1.This is an appeal by Janet Awour Ogada (the appellant) against the judgement and decree of Hon. M. Obiero (SPM) dated and delivered on 20/1/2022 in Migori CMCC No. 1666 of 2016. The appellant was the plaintiff in the trial court while the 1st and 2nd respondents were the 1st and 2nd defendants respectively.
2.By a plaint dated 29/1/2016, which was amended on 30/1/2020, the appellant filed a suit seeking general damages, special damages, costs of the suit, interest and any other relief against the respondents. The appellant pleaded that the 1st defendant was the owner, possessor, controller and/or the insured of motor vehicle registration number KCH 523F (suit motor vehicle) while the 2nd respondent was the driver of the suit motor vehicle; that on or about 7/11/2016, the appellant was lawfully travelling in the suit motor vehicle when the suit motor vehicle collided with motor vehicle registration number KBK 497V, hence occasioning the appellant severe injuries. The appellant pleaded the particulars of the negligence on the part of the 2nd appellant, particulars of injuries and particulars of special damages.
3.The appellant further pleaded that the doctrine of res ipsa loquitor, the provisions of the Highway Code, Traffic Act and other relevant laws were applicable.
4.The respondents entered appearance and filed a defence dated 9/4/2018 which was amended on 28/2/2020. The respondents denied the occurrence of the said accident and the injuries sustained by the appellant. The respondents blamed the driver of motor vehicle registration number KBK 497V and particularized the negligence on the part of the driver of the motor vehicle registration number KBK 497V. The respondents also denied that the doctrine of res ipsa loquitor was applicable. The respondents asked the trial court to dismiss the suit with costs.
5.The suit proceeded for hearing and the appellant testified as PW1. The respondents did not call any witnesses in support of their case.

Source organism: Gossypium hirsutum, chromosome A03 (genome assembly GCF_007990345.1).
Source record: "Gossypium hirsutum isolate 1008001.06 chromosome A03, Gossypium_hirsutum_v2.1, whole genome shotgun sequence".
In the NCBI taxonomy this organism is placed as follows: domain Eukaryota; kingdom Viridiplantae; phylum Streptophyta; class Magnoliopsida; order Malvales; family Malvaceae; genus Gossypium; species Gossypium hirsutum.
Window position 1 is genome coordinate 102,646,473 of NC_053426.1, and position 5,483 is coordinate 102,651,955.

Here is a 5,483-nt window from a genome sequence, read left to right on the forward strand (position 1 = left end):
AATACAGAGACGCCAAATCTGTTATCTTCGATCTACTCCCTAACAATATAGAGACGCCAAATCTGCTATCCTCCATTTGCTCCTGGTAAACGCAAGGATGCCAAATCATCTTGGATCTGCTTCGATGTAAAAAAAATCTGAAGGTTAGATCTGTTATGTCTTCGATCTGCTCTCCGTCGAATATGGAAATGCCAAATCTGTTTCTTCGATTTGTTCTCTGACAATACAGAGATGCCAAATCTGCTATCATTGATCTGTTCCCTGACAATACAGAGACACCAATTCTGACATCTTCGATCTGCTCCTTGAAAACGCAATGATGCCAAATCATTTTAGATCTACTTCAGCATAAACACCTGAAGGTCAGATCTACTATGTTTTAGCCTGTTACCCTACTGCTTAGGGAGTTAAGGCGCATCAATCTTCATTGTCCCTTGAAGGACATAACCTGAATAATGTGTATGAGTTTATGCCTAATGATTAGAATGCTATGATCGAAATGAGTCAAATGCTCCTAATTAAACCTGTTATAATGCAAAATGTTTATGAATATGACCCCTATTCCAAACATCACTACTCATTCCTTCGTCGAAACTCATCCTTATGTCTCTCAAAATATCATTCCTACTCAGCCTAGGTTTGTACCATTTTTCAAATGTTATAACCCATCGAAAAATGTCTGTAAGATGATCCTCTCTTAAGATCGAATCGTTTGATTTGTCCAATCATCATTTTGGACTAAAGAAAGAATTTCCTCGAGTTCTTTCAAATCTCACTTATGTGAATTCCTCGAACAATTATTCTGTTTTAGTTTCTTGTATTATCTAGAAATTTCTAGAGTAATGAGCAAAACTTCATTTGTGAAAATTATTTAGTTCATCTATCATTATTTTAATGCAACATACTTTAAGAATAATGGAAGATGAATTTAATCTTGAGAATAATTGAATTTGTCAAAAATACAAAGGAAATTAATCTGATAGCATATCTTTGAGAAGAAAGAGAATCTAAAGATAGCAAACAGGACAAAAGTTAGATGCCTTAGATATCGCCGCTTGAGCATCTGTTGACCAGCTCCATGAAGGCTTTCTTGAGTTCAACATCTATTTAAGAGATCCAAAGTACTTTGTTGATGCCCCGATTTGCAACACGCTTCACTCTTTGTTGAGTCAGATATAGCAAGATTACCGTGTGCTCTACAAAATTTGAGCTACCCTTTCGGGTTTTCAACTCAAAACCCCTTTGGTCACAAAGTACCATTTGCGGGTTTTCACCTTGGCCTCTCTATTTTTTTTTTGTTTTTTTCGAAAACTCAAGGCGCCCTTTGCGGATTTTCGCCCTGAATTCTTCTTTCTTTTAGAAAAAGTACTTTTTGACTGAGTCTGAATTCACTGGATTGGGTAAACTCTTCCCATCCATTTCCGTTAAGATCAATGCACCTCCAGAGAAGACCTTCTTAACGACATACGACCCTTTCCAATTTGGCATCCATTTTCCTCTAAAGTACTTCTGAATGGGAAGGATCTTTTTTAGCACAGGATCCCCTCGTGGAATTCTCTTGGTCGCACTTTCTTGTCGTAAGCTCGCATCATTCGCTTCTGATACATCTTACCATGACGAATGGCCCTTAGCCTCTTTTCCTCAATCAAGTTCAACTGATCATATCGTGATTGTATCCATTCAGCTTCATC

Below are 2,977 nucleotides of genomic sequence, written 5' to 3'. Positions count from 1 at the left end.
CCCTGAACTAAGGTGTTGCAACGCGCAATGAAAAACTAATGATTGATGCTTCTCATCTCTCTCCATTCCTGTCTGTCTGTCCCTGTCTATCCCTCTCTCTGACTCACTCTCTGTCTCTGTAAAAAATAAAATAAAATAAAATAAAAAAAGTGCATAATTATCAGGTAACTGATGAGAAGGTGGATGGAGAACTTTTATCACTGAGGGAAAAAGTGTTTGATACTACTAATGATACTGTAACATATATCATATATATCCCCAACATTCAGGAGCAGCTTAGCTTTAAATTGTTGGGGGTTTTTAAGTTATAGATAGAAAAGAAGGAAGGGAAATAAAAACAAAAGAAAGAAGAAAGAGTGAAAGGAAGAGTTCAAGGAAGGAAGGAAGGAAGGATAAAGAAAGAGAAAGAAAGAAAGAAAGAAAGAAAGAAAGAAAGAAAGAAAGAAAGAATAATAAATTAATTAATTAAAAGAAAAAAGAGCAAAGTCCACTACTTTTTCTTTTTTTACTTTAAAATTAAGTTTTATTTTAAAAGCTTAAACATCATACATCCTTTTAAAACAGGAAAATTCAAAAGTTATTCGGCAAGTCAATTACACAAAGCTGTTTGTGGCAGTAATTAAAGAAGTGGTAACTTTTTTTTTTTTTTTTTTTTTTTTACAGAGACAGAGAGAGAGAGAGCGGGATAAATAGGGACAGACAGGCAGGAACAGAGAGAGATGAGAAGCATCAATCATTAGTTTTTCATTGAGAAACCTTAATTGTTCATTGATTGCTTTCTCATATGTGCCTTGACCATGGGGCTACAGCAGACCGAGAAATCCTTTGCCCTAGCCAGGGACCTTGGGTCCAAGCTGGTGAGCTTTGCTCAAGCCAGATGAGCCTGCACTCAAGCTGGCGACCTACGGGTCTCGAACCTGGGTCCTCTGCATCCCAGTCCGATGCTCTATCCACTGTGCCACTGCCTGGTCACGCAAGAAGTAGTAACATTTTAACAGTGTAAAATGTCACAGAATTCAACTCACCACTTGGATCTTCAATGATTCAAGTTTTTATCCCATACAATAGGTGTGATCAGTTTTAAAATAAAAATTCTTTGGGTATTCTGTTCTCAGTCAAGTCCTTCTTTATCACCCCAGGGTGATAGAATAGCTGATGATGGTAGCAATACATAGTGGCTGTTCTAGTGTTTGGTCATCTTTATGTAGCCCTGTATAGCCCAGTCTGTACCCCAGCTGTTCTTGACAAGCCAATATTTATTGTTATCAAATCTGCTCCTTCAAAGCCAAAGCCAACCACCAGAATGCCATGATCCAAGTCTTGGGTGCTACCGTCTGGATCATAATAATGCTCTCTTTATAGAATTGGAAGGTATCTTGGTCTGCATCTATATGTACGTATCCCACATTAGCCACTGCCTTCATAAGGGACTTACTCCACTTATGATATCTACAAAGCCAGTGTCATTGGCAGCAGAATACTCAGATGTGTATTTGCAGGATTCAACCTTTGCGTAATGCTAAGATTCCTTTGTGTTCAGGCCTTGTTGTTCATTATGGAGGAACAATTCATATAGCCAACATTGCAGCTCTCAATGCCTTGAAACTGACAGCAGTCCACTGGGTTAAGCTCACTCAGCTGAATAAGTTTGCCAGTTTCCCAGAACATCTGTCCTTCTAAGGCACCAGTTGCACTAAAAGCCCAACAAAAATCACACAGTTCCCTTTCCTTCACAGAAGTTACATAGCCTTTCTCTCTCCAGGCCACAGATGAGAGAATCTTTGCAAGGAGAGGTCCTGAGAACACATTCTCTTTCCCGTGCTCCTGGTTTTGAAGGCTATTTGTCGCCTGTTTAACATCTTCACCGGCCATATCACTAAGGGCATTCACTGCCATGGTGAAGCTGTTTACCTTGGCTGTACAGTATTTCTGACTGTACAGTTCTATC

6.The trial Magistrate in a judgement dated 20/1/2022 dismissed the appellant’s suit with costs.
7.Being dissatisfied with the judgement, the appellant preferred the instant appeal on the following eight (8) grounds: -
8.The appellant prayed that this appeal be allowed, the decree of the lower court be set aside and judgement be entered in favour of the appellant at 100% on liability. The appellant also asked to be awarded costs of the lower court and the appeal herein.
9.The appeal was canvassed by way of written submissions. The appellant filed her submissions dated 13/1/2023 on even date and the respondents filed their submissions dated 24/1/2023 on 25/1/2023. I have duly considered the submissions by both parties.
10.This being the first appeal, the court has a duty to re-evaluate and analyse all the evidence tendered in the lower court and arrive at its own conclusion but bearing in mind that it neither saw nor heard the witnesses testify. It has to establish whether the decision of the lower court was well founded. See the decision in Selle & Another vs Associated Motor Boat Co. Ltd (1968) EA 123.
11.It is also settled that an appellate court will not ordinarily interfere with findings of fact by the trial Court unless they were based on no evidence at all, or on a misapprehension of it or on demonstrably wrong principles not supported by evidence or on wrong principles of the law. This was the finding of the Court of Appeal in Mbogua Kiruga v Mugecha Kiruga & another (1988) eKLR.
12.The Court of Appeal in Alfarus Muli vs. Lucy M Lavuta & Another Civil (1997) eKLR held that:-
13.Guided by the above principles, I have considered the appeal, the proceedings in the trial court and the submissions by both parties. The main issue for consideration is:-
14.There is no dispute that the respondents did not call any witnesses in support of the defence. The consequence thereof was succinctly stated by Makau J in North End Trading Company Limited (Carrying on the Business under the registered name of Kenya Refuse Handlers Limited v City Council of Nairobi (2019) eKLR it was held:-
15.In the absence of the respondents calling any witnesses or any documents in support of their case, it is proper to conclude that the appellant’s case remained uncontroverted. However, there is a duty imposed by the law for the plaintiff to prove his case on a balance of probability as per Sections 107 and 108 of the Evidence Act.